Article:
Retirement planning and decision-making.
There have been thousands of articles written with catchy titles about, “the one secret to a safe retirement.” However, there’s no silver bullet when it comes to retirement planning.
Rather, there are four main focus areas, all of which should be optimized during working years:
There are many types of investment accounts, including:
- Roth accounts
- Pre-tax qualified accounts
- Nonqualified deferred compensation
- Taxable investment accounts
- HSA accounts
Each account has a role. Some accounts, like your pre-tax qualified accounts (401k, 403b, etc.) allow for tax breaks upon contribution, but require taxable minimum distributions later on. Other accounts, like your Roth IRA, do not incur future taxes and are amazing tools for transferring wealth. One lesson that we continually preach to clients is the need to diversify assets across account types.Because each account has a different taxability profile and timeline, proper asset location (i.e., where to place equities, fixed income, cash, alternatives) and planning is required.
Trying to predict what Congress will do with federal taxes is a fool’s errand, so it’s best to hedge your bet by investing across account types. While it’s more punishing from a tax standpoint to contribute to a Roth 401(k) account today, it could be very rewarding if the 2017 Tax Cuts and Jobs Act sunsets at the end of 2025 and tax rates jump. Conversely, if you’re in your peak earning years and a few years from retirement, saving on a pre-tax basis could save you tens of thousands of dollars in taxes in the short-term.
There’s a common thought that owing money to someone else in retirement is a bad thing. Our opinion is that:
- Liabilities are not always bad, nor are they always good
- If the interest rate on your debt is very low (like a 3% mortgage), that’s a gift per se
- Some interest expense is deductible, like mortgage interest, subject to limits
Understand the rate, deductibility, and nature of your debt. If you have credit card debt rolling over from month to month in retirement, that’s a bad thing. If your investment assets are earning a return greater than your fixed debt payments, that’s a good thing.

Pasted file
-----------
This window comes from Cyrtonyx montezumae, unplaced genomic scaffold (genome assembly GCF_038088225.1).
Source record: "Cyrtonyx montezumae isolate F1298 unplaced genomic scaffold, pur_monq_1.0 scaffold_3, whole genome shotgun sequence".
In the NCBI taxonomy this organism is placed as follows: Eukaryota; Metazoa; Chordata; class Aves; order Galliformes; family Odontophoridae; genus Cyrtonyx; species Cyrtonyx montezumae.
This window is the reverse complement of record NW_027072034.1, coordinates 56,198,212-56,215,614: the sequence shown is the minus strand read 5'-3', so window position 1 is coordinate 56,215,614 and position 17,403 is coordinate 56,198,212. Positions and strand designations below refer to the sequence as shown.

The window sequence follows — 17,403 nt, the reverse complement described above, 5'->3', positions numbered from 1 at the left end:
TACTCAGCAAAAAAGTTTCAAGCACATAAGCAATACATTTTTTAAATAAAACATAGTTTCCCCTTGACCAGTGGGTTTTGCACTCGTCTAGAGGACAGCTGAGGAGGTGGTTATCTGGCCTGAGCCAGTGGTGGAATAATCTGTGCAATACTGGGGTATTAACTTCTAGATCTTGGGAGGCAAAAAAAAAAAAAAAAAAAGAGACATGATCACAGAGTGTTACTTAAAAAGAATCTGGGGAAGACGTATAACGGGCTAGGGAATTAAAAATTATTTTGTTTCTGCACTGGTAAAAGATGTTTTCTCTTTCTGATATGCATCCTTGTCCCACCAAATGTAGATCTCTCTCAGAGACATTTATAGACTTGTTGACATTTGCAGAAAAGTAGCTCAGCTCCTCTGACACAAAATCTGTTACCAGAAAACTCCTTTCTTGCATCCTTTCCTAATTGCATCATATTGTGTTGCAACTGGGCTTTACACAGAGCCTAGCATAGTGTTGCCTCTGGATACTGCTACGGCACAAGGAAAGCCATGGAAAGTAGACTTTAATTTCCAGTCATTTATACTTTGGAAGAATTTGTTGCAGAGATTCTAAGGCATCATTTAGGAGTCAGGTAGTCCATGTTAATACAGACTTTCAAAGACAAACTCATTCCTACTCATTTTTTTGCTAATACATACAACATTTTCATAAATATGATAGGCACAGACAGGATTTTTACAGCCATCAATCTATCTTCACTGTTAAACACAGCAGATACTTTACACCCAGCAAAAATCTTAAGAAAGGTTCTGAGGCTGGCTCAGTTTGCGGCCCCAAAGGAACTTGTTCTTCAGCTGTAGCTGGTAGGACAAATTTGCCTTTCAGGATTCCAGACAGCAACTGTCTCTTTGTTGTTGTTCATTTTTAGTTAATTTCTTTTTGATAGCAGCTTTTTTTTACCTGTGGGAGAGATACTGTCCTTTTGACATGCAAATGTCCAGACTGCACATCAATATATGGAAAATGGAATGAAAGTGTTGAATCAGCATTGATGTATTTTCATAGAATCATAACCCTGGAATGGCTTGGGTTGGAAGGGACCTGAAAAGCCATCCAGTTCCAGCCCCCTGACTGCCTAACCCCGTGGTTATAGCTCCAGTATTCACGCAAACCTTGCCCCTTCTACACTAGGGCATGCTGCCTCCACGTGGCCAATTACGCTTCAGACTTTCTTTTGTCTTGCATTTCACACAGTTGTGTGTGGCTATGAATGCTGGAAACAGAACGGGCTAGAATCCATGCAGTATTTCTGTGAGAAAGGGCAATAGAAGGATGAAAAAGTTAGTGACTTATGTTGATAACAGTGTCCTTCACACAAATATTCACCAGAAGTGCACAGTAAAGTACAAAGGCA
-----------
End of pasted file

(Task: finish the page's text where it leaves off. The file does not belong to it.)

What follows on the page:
Retirement income can be generated from several sources. The old and outdated “three-legged stool” retirement income model illustrated the following:
- A pension plan
- Social Security
- Personal savings
We’ve seen a significant and steady move away from pensions by major corporations. For most employees retiring in the coming few years, a pension will not be a part of their plan.
Social Security is limited to $3,627 per month at full retirement age (FRA) or $4,555 at age 70 in 2023. Therefore, what the pension leaves exposed needs to be filled by personal savings. Those savings should generate interest, dividends, and gains to replace the income that otherwise would’ve come from the pension. Therefore, the investor needs to be prudent in achieving a high personal saving rate. Personal saving rate = total amount saved annually divided by total annual gross income.The higher your personal saving rate, the more retirement income you should have.
Expenses are arguably the most important aspect of retirement planning. You simply cannot out-save a bad spending habit. Personal bankruptcies have been realized by individuals that earned hundreds of millions of dollars. ESPN made a 30 for 30 episode called Broke that explained how this happened (and is still happening) to many athletes.
That said, a defined annual budget is the key metric in understanding how your personal net worth, retirement income, and estate planning strategies will play out. If you overestimate your future expenses going into retirement, your net worth upon your passing will be much larger than expected if you do not gift away assets or spend more during your retirement years. If you vastly underestimate your future spending going into retirement, your retirement assets could enter a period of “tailspin,” whereby your investment earnings don’t keep up with your spending.
The bottom line is that when you monitor and stick to your budget, you can live an absolutely wonderful lifestyle during retirement.
In conclusion, there is no silver bullet to retirement planning. There are daily decisions that we can all make to:
- Increase and diversify our assets across accounts
- Manage good liabilities, and get rid of the bad ones
- Bolster retirement income by increasing personal saving rates
- Live a great lifestyle while sticking to a budget
Advisory services offered through The Nemes Rush Group LLC. Securities offered through J. Alden Associates, Inc., member FINRA/SIPC. The Nemes Rush Group LLC and J. Alden Associates Inc. are not affiliated. The information presented is for informational purposes only. Please consult your tax professional to determine the tax effects on your personal situation prior to making any investment.